Close Up: Hirsch Gift Works To Help Houston

Face masks are one of the most sought-after products in the U.S. right now. From medical-grade face masks for health care personnel and first responders, to non-medical grade face masks to protect people during trips to grocery stores or gas stations, it’s become a must-have tool for ensuring the safety of ourselves and others.

With the COVID-19 pandemic resulting in a shortage of face masks across the nation, one promotional products supplier has stepped up to help locally. Hirsch Gift in Houston, Texas, started producing face masks sewn by its employees to serve the Houston community. Only a select few of the company’s 90 employees were able to help with production; Hirsch Gift is not a sewing facility, but some of its employees who can sew chose to generously lend a hand. Using bought and borrowed sewing machines, employees worked remotely, sewing safely from their homes. “We don’t anticipate being a large producer, but [the face masks] will be made with love and will be donated to those in need,” wrote Hirsch Gift President Peter Hirsch and his son Paul Hirsch, vice president, in an early April blog post.

Hirsch Gift will continue producing face masks for the community throughout the duration of the Stay Home, Work Safe order in Harris County, Texas, which was issued March 24, and at press time, was extended through April 30. The first batch of face masks, produced in a single day, were immediately donated to a Houston-area hospice that lacked necessary equipment.

Hirsch Gift, which has been in business for 21 years—originally in the retail gift wholesale business, transitioning to promotional products in 2002—has played an active role in helping the community. Being located in Houston—all of Hirsch Gift’s decorating and warehousing operations are housed in two buildings across the street from each other—the business was in the epicenter of Hurricane Katrina in 2005 and Hurricane Harvey in 2018, and thus, it was actively involved in relief efforts. After both natural disasters, Hirsch Gift formed a group of promotional professionals and employees to collect and donate products to those in need, donating more than 200 pallets of product to community centers, schools and churches for the Hurricane Harvey relief effort.

And to help year-round, Hirsch Gift donates 20 percent of the net proceeds from the sale of its Patriot product line of beverageware, coolers, reusable straws and lunchboxes to Homes For Our Troops, a nonprofit dedicated to building and donating custom-designed homes for severely injured post 9/11 veterans. Hirsch Gift also started a pay-it-forward campaign for Patriot Tumblers products. Attendees listening into the company’s webinars are encouraged to offer their clients a tumbler with “Thank You For Your Service” engraved on it to give to first responders, who, Hirsch says, “could be anybody [end users] come in contact with, from the pizza delivery person, UPS driver to health-care workers, who are all helping to flatten the curve.”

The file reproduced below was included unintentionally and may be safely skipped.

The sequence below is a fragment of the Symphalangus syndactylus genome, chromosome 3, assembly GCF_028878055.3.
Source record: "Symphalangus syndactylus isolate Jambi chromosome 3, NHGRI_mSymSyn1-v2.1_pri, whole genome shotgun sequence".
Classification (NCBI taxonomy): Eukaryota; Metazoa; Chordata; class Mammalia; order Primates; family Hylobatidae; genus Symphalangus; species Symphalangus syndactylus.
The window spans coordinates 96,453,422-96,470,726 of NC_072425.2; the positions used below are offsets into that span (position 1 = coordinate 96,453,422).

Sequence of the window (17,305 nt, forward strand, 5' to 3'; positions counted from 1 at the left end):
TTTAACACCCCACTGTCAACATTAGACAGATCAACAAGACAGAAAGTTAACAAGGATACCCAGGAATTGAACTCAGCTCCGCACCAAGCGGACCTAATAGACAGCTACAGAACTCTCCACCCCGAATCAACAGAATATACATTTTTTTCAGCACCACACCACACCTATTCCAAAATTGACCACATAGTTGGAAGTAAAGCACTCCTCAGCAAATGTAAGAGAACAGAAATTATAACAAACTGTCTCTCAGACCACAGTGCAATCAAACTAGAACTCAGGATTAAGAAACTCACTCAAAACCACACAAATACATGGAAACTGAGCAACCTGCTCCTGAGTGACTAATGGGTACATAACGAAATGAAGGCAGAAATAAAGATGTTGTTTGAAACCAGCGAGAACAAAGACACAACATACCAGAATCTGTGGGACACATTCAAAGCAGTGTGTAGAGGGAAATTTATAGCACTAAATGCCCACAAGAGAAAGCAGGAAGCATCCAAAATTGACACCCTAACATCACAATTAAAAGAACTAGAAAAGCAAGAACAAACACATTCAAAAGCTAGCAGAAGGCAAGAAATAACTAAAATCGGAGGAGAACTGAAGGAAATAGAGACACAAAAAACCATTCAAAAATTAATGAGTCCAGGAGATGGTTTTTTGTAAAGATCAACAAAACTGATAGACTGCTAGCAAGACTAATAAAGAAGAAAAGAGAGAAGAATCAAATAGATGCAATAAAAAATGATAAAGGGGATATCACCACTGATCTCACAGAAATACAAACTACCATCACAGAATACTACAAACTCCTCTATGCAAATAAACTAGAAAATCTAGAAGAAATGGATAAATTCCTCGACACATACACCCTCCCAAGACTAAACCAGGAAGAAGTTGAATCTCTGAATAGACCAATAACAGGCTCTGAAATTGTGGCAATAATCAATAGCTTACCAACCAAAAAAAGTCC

But transitioning to a COVID-19 world hasn’t been without its challenges. “We are operating on a skeleton crew, making face masks and operating at a very low level,” says Hirsch. “The biggest concern right now is, ‘When will this all be over?’ Concerns are for staff and families, that we all get through this with our health and minimizing financial attrition.” But Hirsch has been aiming to make the transition as easy as possible for employees and customers.

Hirsch shares more about what else his business has been doing to respond to coronavirus-related changes.

PPB Can you offer advice or tips to other suppliers and industry pros who are also experiencing changes to their businesses during this time?

Hirsch I believe that our industry will jump back comparatively quickly, initially as businesses start opening up, [and owners’] minds will be on staffing and covering the overheads. But once that is sorted out, getting back to business will need marketing, and our industry is the best medium to carry that message.

PPB What has Hirsch been doing to overcome the new challenges?

Hirsch Our sales management team has been busy offering Zoom-type webinars, highlighting home office and health and wellness products, which are particularly relevant to the current crisis.

PPB How has Hirsch had to change its operations internally?

Hirsch Fortunately, we switched to Netsuite last year, and this has hugely helped our staff work remotely by providing accessibility to everything that we need to run remotely. [The] phone system has its challenges, so we will be upgrading that next. Internal communications via Google Hangout have been good—and what would we all do without Zoom meetings?  


Danielle Renda is associate editor of PPB.

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